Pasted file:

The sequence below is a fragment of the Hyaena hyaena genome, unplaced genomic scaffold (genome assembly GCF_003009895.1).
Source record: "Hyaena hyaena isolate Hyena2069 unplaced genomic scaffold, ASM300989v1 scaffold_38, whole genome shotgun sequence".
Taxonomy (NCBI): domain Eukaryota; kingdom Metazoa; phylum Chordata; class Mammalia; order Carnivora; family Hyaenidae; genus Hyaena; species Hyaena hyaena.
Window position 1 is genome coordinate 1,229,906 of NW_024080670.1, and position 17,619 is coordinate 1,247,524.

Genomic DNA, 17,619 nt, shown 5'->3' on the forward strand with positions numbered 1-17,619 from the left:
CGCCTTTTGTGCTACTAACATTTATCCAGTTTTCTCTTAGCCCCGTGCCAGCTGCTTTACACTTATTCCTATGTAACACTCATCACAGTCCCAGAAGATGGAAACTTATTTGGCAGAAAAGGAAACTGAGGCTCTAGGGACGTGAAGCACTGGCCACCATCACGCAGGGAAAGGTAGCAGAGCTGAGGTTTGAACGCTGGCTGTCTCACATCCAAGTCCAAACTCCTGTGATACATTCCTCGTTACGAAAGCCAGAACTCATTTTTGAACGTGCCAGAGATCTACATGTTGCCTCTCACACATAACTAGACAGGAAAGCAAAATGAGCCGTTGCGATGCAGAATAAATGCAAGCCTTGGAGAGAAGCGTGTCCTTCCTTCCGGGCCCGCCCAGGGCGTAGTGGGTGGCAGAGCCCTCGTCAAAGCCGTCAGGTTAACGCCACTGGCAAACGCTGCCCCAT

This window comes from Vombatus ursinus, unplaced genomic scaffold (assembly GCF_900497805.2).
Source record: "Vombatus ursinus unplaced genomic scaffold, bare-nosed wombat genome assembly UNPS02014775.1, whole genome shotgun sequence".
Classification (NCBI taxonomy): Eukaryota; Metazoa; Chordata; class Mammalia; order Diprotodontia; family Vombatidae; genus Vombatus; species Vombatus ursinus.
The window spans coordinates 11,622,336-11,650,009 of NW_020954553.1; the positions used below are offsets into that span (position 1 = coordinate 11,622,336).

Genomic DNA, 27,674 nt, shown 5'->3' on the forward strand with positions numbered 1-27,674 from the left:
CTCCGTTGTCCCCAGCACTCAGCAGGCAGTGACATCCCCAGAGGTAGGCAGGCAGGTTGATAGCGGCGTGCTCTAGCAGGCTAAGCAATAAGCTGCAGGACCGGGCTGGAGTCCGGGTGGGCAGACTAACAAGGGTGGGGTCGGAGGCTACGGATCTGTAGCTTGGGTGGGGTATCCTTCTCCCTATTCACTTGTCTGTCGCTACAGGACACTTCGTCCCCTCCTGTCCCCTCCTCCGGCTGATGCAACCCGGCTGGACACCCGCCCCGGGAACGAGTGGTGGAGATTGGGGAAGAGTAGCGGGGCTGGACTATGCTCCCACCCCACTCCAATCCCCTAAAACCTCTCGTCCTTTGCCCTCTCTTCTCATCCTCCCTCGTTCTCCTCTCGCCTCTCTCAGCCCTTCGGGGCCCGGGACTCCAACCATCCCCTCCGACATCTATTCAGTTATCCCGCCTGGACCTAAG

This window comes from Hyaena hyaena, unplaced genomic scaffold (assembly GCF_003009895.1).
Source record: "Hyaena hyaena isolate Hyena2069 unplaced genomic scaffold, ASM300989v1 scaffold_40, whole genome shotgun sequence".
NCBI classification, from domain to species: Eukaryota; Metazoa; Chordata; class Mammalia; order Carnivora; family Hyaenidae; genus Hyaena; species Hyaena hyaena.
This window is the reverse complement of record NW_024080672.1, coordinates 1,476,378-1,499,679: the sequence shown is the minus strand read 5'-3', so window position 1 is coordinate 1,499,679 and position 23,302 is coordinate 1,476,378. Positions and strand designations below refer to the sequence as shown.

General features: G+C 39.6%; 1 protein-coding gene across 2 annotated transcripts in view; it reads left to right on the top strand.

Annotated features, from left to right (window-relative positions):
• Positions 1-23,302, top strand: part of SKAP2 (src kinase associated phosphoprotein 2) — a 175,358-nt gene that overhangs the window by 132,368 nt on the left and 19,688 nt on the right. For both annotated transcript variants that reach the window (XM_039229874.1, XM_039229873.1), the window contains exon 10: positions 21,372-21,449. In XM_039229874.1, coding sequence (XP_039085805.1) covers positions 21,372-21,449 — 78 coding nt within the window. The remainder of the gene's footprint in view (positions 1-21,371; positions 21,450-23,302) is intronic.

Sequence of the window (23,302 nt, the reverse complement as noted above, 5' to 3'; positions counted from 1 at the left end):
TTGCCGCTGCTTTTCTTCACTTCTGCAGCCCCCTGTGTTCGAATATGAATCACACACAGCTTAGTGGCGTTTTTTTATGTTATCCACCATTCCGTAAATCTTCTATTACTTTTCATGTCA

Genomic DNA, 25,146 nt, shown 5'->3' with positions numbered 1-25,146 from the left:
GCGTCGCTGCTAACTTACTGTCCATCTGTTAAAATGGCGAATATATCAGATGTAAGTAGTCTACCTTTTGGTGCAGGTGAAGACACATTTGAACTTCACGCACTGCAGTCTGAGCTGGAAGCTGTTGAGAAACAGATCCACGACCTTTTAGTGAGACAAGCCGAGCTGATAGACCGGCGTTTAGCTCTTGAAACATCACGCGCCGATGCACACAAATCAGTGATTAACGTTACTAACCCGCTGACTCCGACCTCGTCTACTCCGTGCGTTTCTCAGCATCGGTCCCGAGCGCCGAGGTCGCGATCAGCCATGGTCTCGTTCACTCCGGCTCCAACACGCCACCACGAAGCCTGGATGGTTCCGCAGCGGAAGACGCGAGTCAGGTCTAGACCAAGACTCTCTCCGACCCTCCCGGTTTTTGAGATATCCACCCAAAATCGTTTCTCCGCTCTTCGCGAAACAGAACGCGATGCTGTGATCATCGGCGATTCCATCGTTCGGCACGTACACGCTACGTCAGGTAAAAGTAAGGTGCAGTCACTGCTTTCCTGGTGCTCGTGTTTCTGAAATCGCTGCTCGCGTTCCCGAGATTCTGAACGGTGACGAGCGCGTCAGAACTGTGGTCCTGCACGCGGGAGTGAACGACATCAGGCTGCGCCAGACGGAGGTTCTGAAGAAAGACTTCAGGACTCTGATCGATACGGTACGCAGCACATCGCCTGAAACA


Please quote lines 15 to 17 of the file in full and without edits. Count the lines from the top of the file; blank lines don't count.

NCBI classification, from domain to species: Eukaryota; Metazoa; Chordata; class Mammalia; order Carnivora; family Hyaenidae; genus Hyaena; species Hyaena hyaena.
This window is the reverse complement of record NW_024080672.1, coordinates 1,476,378-1,499,679: the sequence shown is the minus strand read 5'-3', so window position 1 is coordinate 1,499,679 and position 23,302 is coordinate 1,476,378. Positions and strand designations below refer to the sequence as shown.

General features: G+C 39.6%; 1 protein-coding gene across 2 annotated transcripts in view; it reads left to right on the top strand.